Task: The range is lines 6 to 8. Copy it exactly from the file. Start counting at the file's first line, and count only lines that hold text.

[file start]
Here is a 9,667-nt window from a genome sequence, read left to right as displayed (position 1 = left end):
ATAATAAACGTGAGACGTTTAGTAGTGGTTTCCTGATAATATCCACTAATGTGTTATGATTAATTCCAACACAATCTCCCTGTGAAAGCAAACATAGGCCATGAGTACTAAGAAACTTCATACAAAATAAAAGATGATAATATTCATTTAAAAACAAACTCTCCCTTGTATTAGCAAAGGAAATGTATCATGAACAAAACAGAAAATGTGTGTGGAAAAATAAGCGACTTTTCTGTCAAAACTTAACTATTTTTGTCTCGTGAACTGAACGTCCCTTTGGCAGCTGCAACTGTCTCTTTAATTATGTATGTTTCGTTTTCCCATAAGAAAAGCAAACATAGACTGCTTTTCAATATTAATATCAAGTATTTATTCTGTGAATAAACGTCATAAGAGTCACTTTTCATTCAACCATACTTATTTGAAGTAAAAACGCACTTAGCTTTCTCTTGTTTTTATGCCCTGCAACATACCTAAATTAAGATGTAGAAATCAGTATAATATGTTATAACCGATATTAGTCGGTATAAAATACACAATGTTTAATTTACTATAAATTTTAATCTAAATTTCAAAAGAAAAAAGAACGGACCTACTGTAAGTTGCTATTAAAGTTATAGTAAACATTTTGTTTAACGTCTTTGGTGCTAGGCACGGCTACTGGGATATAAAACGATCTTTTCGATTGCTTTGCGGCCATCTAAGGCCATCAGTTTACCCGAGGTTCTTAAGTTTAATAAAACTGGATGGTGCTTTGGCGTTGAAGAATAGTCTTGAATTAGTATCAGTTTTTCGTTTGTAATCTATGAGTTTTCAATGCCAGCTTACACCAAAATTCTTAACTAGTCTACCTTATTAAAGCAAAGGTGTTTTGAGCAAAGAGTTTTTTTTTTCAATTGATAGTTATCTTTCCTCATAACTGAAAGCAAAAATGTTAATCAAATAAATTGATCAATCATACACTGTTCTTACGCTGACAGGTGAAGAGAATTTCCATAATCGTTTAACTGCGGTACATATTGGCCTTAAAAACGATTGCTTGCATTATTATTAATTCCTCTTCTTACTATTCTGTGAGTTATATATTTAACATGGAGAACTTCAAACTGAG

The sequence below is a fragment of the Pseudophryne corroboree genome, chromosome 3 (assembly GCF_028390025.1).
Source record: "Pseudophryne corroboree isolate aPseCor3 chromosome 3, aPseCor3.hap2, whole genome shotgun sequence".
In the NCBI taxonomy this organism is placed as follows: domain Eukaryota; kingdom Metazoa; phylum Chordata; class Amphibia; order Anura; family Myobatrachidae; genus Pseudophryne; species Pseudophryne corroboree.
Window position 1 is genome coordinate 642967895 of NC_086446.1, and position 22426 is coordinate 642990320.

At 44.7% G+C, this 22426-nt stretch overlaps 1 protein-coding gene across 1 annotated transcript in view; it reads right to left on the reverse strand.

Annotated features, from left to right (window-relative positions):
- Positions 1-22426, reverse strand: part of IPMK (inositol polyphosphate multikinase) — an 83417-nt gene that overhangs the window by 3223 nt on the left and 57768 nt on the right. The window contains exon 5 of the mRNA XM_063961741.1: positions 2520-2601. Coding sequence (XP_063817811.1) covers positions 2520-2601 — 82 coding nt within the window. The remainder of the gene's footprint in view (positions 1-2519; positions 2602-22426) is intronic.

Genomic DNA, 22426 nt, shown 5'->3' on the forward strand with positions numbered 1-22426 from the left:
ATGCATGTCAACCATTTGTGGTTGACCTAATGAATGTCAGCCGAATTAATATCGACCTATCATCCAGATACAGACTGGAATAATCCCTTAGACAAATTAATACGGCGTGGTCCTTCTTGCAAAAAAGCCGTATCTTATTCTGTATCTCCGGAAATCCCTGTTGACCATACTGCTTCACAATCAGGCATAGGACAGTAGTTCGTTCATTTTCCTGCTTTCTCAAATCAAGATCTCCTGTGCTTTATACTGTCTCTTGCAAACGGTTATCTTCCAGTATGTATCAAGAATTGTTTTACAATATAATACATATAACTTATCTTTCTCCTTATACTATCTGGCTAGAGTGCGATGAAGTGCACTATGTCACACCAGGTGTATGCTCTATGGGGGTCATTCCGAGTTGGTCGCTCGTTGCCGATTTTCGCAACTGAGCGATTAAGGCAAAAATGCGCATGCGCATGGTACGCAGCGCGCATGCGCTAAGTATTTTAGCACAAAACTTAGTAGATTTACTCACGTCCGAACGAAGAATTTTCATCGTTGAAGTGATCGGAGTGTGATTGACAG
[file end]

Window position 1 is genome coordinate 642967895 of NC_086446.1, and position 22426 is coordinate 642990320.

At 44.7% G+C, this 22426-nt stretch overlaps 1 protein-coding gene across 1 annotated transcript in view; it reads right to left on the reverse strand.

Annotated features, from left to right (window-relative positions):